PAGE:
Foothills of Hurricane “Ida” – record storm after “Ida”: deaths, emergency and chaos in New York – News

  • A record storm after Hurricane “Ida” has caused flash floods and severe flooding in the north-east of the USA.
  • At least 44 people have died since Wednesday evening.
  • New York Mayor Bill de Blasio declared a state of emergency.

Devastation caused by storm “Ida”

In much of New York, New Jersey, Pennsylvania and Connecticut, residents are grappling with flooded basements and power outages. Many are still trapped in their homes by the floodwaters.

Cars have been washed away by the foothills of tropical storm Ida, and the subway lines in New York City are under water. “Ida” had previously swept across the Gulf Coast with hurricane strength. Whole towns were destroyed, the damage runs into billions.

Most people in New Jersey died when they were caught in the floods in their cars, Governor Phil Murphy said on Twitter.

New York Mayor Bill de Blasio spoke of at least 13 deaths in the metropolis on Thursday. Most of them died when their basement apartments were flooded. Such apartments located below street level represent a cheaper alternative in the expensive New York real estate market.

According to the authorities, at least five people have also died in the state of Pennsylvania. One person was hit by a falling tree, another drowned in their car. In Connecticut, an officer died when his squad car was caught in flood waters.

Six tornadoes in New Jersey and Pennsylvania

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According to the National Weather Service (NWS), there were a total of six tornadoes in the two states of New Jersey and Pennsylvania on Wednesday. The storms would have reached wind speeds of 121 to 209 km/h. Additional tornadoes were also reported from the state of Maryland.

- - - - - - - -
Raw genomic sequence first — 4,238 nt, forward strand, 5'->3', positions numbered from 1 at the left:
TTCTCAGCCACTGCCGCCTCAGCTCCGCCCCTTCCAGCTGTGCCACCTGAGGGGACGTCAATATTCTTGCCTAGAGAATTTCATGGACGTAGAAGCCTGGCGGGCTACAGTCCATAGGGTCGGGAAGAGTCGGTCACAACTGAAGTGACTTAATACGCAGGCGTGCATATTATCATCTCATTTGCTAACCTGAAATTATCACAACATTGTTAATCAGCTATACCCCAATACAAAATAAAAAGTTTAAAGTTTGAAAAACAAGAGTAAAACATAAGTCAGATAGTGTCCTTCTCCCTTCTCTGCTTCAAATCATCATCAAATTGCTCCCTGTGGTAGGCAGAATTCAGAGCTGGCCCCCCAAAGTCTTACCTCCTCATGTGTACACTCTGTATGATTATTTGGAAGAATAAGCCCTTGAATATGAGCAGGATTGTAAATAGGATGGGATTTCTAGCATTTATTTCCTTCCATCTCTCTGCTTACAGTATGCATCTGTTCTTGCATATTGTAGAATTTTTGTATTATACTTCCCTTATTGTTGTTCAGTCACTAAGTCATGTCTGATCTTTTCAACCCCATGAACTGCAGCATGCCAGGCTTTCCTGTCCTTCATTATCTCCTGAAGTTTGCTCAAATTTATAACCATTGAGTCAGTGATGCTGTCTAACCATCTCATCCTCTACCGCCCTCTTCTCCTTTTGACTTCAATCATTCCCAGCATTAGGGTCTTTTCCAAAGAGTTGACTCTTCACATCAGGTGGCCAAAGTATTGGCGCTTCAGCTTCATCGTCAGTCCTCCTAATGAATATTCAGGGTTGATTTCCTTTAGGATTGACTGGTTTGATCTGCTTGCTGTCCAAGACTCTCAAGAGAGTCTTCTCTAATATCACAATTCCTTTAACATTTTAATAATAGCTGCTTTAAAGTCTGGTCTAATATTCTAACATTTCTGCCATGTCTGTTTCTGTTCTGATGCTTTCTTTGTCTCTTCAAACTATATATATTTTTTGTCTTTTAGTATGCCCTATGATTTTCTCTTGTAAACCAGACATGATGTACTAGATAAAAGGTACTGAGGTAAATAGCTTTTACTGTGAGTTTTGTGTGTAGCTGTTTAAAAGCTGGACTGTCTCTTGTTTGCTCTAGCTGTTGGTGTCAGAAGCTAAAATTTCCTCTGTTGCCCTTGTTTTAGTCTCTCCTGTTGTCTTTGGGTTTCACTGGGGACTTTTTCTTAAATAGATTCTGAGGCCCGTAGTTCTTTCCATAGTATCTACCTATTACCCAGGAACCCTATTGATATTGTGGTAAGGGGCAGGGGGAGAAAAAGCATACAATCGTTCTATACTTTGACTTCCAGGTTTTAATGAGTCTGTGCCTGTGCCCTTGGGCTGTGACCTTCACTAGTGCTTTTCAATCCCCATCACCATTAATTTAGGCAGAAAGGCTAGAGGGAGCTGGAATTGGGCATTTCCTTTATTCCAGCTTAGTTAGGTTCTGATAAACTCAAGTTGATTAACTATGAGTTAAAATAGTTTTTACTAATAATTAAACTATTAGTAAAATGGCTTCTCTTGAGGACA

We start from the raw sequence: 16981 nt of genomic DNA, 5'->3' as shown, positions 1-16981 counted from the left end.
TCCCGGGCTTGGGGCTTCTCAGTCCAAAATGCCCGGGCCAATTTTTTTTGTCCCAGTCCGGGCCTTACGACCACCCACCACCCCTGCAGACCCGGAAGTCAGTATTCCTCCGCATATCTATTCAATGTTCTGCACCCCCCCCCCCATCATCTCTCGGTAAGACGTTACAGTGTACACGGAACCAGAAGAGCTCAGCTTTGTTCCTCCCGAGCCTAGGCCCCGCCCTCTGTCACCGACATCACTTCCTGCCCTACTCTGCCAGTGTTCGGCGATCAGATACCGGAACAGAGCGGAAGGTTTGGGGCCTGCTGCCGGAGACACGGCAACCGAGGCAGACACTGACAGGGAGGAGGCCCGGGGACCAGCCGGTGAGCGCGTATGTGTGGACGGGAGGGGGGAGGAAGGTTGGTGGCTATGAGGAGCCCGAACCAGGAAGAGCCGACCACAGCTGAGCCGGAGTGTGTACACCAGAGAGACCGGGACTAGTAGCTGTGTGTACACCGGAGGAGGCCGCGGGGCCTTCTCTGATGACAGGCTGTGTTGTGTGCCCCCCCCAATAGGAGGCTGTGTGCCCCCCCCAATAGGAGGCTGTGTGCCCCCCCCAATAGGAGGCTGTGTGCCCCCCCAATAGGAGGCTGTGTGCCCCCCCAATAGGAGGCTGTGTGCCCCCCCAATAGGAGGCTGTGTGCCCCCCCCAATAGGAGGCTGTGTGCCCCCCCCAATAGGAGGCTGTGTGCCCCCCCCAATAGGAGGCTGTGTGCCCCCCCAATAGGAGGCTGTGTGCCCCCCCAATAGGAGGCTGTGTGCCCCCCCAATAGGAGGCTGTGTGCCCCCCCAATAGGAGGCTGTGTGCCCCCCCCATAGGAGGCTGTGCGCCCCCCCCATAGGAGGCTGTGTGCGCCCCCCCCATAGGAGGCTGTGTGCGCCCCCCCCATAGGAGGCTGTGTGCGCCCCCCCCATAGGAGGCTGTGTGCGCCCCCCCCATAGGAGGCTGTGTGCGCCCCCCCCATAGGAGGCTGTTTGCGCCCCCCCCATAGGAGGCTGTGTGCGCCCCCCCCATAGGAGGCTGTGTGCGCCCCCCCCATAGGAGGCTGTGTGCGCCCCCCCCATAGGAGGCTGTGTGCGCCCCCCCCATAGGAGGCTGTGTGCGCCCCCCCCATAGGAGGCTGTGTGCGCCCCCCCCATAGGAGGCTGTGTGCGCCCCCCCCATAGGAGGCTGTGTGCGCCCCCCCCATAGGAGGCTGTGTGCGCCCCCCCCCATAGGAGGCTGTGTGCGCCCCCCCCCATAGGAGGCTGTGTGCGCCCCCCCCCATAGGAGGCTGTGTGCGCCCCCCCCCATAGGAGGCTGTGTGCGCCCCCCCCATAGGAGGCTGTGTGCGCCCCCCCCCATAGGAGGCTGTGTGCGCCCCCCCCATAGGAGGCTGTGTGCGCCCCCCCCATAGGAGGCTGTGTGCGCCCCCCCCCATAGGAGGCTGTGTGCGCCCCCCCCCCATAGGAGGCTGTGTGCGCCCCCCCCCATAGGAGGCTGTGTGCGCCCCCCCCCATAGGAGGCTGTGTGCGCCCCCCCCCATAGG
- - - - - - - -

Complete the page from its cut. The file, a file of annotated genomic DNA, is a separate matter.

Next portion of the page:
State of emergency declared in New York

De Blasio had already declared a state of emergency in New York on Wednesday. People should seek shelter in houses and not go out into the streets to allow the rescue workers to work.

The National Weather Service (NWS) had declared a flash flood emergency for New York and the surrounding area for the first time in view of the life-threatening situation. De Blasio was nevertheless surprised by the strength of the storm. Large parts of the subway traffic, which had been completely stopped in the meantime, stood still until Thursday.

Massive rain fell on an unprecedented scale in New York’s Central Park on Wednesday evening. The National Weather Service registered 80 millimeters within just one hour. The record for New York, set at the end of August, was 49 millimeters. Overall, well over 200 millimeters fell in some parts of the region.

In view of the situation, the metropolis imposed an interim travel ban: “All non-emergency vehicles must be off the streets and highways of NYC,” the city said on Twitter.

Biden: “We must act”

US President Joe Biden sees evidence of the climate crisis in the devastating storms, thunderstorms and forest fires in the USA. The country’s infrastructure must be adapted to the threat situation, said Biden. Storms, floods and fires would occur more frequently and be more severe in the future. “We have to take action.”

The White House also announced that Biden would visit the disaster area previously hit by “Ida” in the southern United States on Friday. The President is traveling to New Orleans in the state of Louisiana, it said.

“Ida” hit the coast of the southern state of Louisiana southwest of New Orleans on Sunday as a dangerous four-out-of-five hurricane. The storm then weakened and continued northeast.

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